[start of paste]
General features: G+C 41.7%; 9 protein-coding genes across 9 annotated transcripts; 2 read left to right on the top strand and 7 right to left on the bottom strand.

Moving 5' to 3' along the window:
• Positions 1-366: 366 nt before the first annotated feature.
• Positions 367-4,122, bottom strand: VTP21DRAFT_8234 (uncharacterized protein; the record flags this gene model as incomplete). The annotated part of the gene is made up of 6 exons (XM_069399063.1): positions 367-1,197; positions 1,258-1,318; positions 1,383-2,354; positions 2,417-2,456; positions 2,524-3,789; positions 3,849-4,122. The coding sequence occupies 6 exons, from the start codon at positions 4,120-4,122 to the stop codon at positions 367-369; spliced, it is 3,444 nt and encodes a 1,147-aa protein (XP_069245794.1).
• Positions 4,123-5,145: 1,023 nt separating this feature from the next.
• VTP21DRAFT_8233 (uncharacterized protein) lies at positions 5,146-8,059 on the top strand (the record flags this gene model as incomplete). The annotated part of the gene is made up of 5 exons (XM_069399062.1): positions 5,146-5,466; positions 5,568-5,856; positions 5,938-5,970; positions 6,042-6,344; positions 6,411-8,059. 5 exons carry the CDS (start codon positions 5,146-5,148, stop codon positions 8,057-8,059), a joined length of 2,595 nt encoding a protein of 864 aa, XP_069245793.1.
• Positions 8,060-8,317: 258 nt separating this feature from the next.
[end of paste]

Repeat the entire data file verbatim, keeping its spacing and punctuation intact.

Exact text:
General features: G+C 41.7%; 9 protein-coding genes across 9 annotated transcripts; 2 read left to right on the top strand and 7 right to left on the bottom strand.

Moving 5' to 3' along the window:
• Positions 1-366: 366 nt before the first annotated feature.
• Positions 367-4,122, bottom strand: VTP21DRAFT_8234 (uncharacterized protein; the record flags this gene model as incomplete). The annotated part of the gene is made up of 6 exons (XM_069399063.1): positions 367-1,197; positions 1,258-1,318; positions 1,383-2,354; positions 2,417-2,456; positions 2,524-3,789; positions 3,849-4,122. The coding sequence occupies 6 exons, from the start codon at positions 4,120-4,122 to the stop codon at positions 367-369; spliced, it is 3,444 nt and encodes a 1,147-aa protein (XP_069245794.1).
• Positions 4,123-5,145: 1,023 nt separating this feature from the next.
• VTP21DRAFT_8233 (uncharacterized protein) lies at positions 5,146-8,059 on the top strand (the record flags this gene model as incomplete). The annotated part of the gene is made up of 5 exons (XM_069399062.1): positions 5,146-5,466; positions 5,568-5,856; positions 5,938-5,970; positions 6,042-6,344; positions 6,411-8,059. 5 exons carry the CDS (start codon positions 5,146-5,148, stop codon positions 8,057-8,059), a joined length of 2,595 nt encoding a protein of 864 aa, XP_069245793.1.
• Positions 8,060-8,317: 258 nt separating this feature from the next.